Okay, so what does all this mean? It's a lot of pretty talk, a nice theory that makes you feel good for a little while, but then what? It reminds me of how in my hometown my friends would hold rituals during this time of year, and one of them would always walk around the circle and look deep into each of our eyes and say "you are a perfect child of the gods." And for that moment I believed him with every fiber of my being. Then I inevitably walked back out into the world and got lost in a sea of traffic and responsibilities and the message always slipped away. I guess I'm looking for a way to apply it more permanently.
I thought on it for a while, and all I got was this image of a newborn George W. Bush. I sort of sat there for a little bit and meditated on that strange picture. As a baby he's a sweet little guy, harmless and just as full of innocence and creative potential as anyone else. Somewhere in there he still is. And maybe therein lies the practical application I'm looking for. What if we started acknowledging that potential beyond the first couple years of life? What if, in spite of our lost innocence, we continue to put faith in each other to create anything under the sun? The change in our daily interactions would be phenomenal. It's a long way from the mindless "how are you?" "fine, and you?" that leaves us feeling so empty. And maybe it doesn't have to be anything as drastic as a soliloquy extolling their inner virtues. A meaningful look would probably suffice -- one that acknowledges the river of creation and emotion that flows within. It is so easy to get caught up and forget that everyone "out there" feels as deeply at any given point as you do; it is easy to allow them to become props in your own drama. But we are all worth so much more than that. Acknowledging these energies at the heart of everyone is just one way to acknowledge it. In these times such a simple thing as that is a giant step toward intimacy with the community at large. And it sure beats the heck out of fear and suspicion.
We're a judgmental lot. We tend to observe the world through our filters and slam our internal gavels declaring right and wrong, while disregarding the total subjectivity of any such declaration. Is this realistic? There will always be someone out there who believes the exact opposite of what we do, just as whole-heartedly as we do. Can the best we can do really be to declare a winner and a loser through a rigid attachment to our own values, praising those who are like us, and condemning those who aren't? I'm not so sure that it is. The problem is that nobody sees themselves as wrong or bad when they are acting; nobody wants to be seen as wrong by anyone else and will invariably struggle against such an accusation because thats not our intent. And with so many perspectives zinging around we are bound to be wrong to someone, no matter what we are doing. It's no wonder we all walk around with our hands poised and ready to pass the buck. We are caught up in a vicious cycle of blame. It's no wonder we have been so wary of each other.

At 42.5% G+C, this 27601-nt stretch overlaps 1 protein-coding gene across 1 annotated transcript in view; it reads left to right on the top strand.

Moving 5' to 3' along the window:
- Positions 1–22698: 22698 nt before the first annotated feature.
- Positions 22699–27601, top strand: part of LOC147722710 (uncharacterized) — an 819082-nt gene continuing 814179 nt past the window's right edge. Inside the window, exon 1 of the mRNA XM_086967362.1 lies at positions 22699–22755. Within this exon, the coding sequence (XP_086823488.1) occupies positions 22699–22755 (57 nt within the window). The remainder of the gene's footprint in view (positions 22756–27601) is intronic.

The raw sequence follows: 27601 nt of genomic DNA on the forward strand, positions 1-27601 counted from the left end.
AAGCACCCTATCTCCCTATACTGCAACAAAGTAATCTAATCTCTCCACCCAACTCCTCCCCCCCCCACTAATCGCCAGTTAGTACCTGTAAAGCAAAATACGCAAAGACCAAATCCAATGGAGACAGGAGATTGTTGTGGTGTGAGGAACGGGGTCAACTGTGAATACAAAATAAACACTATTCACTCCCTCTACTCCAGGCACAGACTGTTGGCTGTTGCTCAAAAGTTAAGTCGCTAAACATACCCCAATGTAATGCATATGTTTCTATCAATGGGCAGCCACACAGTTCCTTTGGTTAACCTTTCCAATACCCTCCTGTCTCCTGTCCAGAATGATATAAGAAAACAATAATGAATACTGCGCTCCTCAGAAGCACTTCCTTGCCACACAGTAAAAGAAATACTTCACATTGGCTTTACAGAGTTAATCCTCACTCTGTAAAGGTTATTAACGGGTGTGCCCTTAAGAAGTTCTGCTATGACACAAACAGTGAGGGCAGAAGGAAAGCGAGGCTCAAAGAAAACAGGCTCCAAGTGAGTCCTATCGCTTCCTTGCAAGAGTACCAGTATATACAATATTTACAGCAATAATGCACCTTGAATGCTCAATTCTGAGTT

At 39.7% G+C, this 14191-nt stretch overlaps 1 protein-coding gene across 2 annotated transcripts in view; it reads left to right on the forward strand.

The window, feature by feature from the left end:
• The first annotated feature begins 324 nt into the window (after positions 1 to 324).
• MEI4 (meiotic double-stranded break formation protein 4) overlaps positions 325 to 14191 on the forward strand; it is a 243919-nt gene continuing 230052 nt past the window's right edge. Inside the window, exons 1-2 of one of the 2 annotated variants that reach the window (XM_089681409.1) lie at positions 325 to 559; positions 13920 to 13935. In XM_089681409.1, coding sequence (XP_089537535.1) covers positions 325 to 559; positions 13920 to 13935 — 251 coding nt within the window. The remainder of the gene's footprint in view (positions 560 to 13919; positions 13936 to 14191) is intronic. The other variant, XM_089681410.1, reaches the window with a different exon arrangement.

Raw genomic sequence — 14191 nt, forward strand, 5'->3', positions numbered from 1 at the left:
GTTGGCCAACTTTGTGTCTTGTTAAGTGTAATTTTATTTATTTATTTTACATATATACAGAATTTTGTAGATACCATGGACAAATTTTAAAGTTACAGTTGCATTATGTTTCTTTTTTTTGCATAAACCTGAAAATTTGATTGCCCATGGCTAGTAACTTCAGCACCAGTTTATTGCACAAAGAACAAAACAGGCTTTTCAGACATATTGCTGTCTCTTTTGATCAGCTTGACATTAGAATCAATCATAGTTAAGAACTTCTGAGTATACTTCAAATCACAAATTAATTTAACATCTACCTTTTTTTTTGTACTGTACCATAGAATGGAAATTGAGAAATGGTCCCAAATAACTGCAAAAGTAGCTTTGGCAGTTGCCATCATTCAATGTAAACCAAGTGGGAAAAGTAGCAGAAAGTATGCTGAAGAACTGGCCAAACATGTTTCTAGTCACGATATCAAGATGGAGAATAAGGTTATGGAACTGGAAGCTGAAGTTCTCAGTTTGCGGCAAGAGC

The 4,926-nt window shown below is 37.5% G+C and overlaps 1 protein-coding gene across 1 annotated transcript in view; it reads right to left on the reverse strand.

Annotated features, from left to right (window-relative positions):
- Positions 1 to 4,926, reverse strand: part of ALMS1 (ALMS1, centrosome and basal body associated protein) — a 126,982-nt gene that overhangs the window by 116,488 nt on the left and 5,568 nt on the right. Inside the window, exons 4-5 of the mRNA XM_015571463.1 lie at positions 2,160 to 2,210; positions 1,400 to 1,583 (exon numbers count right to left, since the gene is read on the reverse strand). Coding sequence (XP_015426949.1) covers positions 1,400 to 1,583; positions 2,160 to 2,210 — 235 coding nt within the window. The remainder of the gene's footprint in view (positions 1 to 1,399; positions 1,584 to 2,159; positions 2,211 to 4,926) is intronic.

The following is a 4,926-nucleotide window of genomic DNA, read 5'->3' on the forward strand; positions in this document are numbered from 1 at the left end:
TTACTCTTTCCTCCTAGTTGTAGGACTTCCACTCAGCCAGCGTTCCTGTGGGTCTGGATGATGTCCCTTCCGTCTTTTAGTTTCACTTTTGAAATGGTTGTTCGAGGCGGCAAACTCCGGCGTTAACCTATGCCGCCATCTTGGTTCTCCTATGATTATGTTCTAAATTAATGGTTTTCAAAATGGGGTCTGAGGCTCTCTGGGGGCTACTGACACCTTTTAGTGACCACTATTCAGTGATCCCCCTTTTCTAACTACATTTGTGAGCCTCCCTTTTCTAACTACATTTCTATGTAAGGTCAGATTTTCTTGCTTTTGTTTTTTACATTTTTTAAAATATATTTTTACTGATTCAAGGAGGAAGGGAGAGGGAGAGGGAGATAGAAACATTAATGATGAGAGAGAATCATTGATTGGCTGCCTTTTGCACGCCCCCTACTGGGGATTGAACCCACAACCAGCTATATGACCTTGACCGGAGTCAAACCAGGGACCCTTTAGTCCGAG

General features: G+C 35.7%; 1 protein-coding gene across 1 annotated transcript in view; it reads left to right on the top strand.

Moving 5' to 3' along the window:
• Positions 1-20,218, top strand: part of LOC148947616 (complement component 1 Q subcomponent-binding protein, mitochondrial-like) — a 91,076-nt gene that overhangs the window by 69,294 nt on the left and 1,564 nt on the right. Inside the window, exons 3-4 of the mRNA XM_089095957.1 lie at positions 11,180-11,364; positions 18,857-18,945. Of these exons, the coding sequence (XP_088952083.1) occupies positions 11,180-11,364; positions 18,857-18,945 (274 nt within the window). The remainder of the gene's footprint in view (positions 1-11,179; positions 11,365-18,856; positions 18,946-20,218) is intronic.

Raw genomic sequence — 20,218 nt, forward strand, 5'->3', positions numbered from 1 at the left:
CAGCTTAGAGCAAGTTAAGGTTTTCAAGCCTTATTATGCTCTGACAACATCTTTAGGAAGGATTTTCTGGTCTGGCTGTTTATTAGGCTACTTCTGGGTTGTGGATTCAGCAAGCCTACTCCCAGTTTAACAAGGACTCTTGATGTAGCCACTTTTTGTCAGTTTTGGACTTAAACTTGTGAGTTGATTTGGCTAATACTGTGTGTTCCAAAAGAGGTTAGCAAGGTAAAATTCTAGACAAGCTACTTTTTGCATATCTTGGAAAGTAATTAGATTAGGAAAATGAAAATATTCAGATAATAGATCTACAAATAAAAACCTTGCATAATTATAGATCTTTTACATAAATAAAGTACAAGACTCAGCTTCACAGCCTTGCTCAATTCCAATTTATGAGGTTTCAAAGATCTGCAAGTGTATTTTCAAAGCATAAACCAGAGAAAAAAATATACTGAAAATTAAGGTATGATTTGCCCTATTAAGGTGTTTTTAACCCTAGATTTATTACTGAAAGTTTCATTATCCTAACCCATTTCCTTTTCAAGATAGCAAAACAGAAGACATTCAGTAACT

Mistakes happen -- illusion and justification do cloud one's perspective from time to time. But looking back on your own mistakes can you see that you actually meant any harm? Of course not. We all try to act for the best, and only when those actions mingle with others' do we find out if it truly is for the best, if it's possible to find out at all. There is no beady-eyed cartoonish villain that slinks out of bed each morning wringing his hands and wondering what havoc to wreak today, not even Dubya, for all that it sometimes seems that way. Life is not so simple as that.
So I had this idea. You know how when you have to speak in public and you're nervous it's supposed to help if you picture everyone naked? It's similar to that, except that when people do things that you don't understand, or they make you angry or whatever, you picture them as a baby, eyes full of that clear light and potential. We all have unquestioning faith in that potential, but we tend to forget that it doesn't go anywhere once experience has set in and we've had a chance to get hurt and make mistakes. Or even better, what if we go beyond trying it just when we're reacting, and walk down the street and look into the eyes of random people to see this light within them and hold it up for them to see. If someone smiling at you on the street can change your whole day, imagine what it could do to feel that you were really seen, if only for a moment. That is the work of the messiahs and buddhas among us, and each of us holds that potential within us, where it lies waiting to be awakened.
It's just a theory. I'm still experimenting with it. It worked when my boss snapped at me today, but I have no idea how to balance that with sustaining the action needed to incite change. Seeing the good in someone won't stop them from logging or dumping toxic chemicals. You can't ever expect to change anyone -- it's not your right to choose another's path. But it's still important to speak out about what isn't right for you, to shape your world as best you can. You have to follow your own path too, and do what you do because it's what you do, not for the outcome, which is a poor judge of the worthiness of an action anyway. A baby doesn't care what it will become, it just is and is happy. In those gentle moments when you are caught up in a sunset or holding a baby, you know exactly how that feels.
This season may you give birth to your creativity, your hope, your dreams, even in these dark inward days of winter. Feed them, anoint them and love them well beyond this season of celebration, and they will grow into a light that illuminates and nourishes more than you can imagine. You are the sacred child we have waited for. Happy birthday.++